More protests over boy's murder charge
Jacksonville - Protests continue to build over a plan to try 13-year-old Cristian Fernandez for first-degree murder, making him the youngest person in Florida ever to face such charges.
Fernandez was 12 when a Florida grand jury indicted him last year for murder in the beating death of his 2-year-old half brother, David Gallariago.
His case, scheduled for trial later this year, has raised opposition from around the world claiming that he should be tried as a juvenile and not as an adult, which could result in him facing life in prison without parole if convicted.
Fernandez was arrested in March last year over the death of his half-brother, who suffered brain trauma after being pushed into a book case.
In a pre-trial hearing last December in Jacksonville, State Attorney Angela Corey said she would offer a plea deal lessening the charges to second-degree murder, which calls for a maximum sentence of life imprisonment.
However, public defender Matt Shirk refused the deal, wanting Fernandez to be tried as a juvenile, in which case incarceration for any conviction can only extend 36 months.
Mark Caliel, an assistant state attorney, said prosecutors do not intend to seek life imprisonment, but that has not quieted a swell of protesters.
Alicia Torrez, a Jacksonville mother with two children who attended school with Fernandez and Melissa Higgins, a juvenile justice advocate in New Hampshire, co-ordinated a rally of two dozen people that marched on the county courthouse.
They presented Corey a petition with 180 000 signatures from supporters around the world opposed to Fernandez being charged as an adult.
Among their concerns they cited that psychological testing ordered by the child's defence team indicated that Fernandez is a candidate for rehabilitation despite having been a victim of chronic abuse.
In addition, they say that court records indicate that Fernandez's mother, Biannela Susana, 26, waited six hours after arriving home and finding her younger son injured before taking him to the hospital.
Doctors have said that the child might have survived had he received medical assistance sooner. Susana has been charged with aggravated manslaughter in the case as prosecutors say her negligence led to the death of the boy.
Higgins, whose website Justiceforjuveniles.org presents studies advocating against adjudicating juveniles as adults, created a petition on Change.org that calls attention to Fernandez's case.
"Cristian's story touches a lot of people when they get to know the details of the case," she said. "He is clearly a child who has had a difficult background and his role in what happened is not clearly defined."
‘Juvenile system ill-equipped’
In October 2009 before Susana moved her family to Jacksonville from Miami, Fernandez's stepfather killed himself with a 9mm in front of the family to avoid arrest on child abuse charges.
Caliel said after a three-month review of the case, the state made the decision to charge him as an adult.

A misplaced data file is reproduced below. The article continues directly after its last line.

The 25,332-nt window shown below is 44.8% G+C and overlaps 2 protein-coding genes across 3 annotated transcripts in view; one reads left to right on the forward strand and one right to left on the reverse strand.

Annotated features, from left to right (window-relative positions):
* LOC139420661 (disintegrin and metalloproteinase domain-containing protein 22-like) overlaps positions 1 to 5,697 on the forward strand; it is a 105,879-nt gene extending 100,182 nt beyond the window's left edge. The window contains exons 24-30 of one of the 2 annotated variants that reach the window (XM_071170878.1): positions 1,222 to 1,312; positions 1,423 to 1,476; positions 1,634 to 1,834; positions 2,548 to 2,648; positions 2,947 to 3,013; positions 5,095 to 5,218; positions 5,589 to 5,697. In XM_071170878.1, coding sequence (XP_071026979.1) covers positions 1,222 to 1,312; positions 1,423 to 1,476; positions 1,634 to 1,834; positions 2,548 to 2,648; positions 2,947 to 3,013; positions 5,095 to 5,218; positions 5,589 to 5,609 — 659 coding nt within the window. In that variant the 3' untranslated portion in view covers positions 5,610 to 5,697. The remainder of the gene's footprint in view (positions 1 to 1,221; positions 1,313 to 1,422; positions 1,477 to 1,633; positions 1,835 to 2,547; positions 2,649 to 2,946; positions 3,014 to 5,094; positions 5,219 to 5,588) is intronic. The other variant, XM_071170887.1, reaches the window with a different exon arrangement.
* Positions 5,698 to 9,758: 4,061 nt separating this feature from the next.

"We do not believe the juvenile justice system is equipped to appropriately handle the defendant... given the limited jurisdiction of that system which expires when the defendant turns 21 and limits incarceration to 36 months," said Caliel.
"We just felt the rehabilitation programmes and punishment for the crimes committed could not be accomplished in the limited time he would spend in the juvenile justice system."
Caliel said the state is seeking a hybrid sentence in which he is incarcerated in a juvenile setting for the duration of the incarceration sentence (until age 21) followed up with court-supervised rehabilitation.
"He will not be sent off to an adult prison, and by law he cannot," he said.
Caliel said he is hoping to reach a plea bargain before the trial and that even if the case goes to trial prosecutors would pre-empt a possible life sentence with the proposed hybrid sentence.
‘A lack of understanding’
But Higgins said that Corey has other options.
"She could offer a plea where he serves a shorter period of time and the judge withholds adjudication, allowing his records to be sealed," Higgins said.
"Then he doesn't have to carry a murder conviction as an adult which will increase his chances to re-offend."
In a February hearing, the judge ordered leg shackles and handcuffs removed from Fernandez at the request of his attorneys.
Harry Shorstein, who served as state attorney prior to Corey and who supervised an internationally recognised juvenile programme which has been scuttled by her, said it's inappropriate to file a premeditative murder charge against an adolescent this age.
"I think it illustrates a lack of understanding of the adolescent brain and its development," he said. "It's totally different from an adult and yet to be fully developed."
Shorstein said that he believes Corey "thought was this case would enhance her reputation among the ultra-conservatives."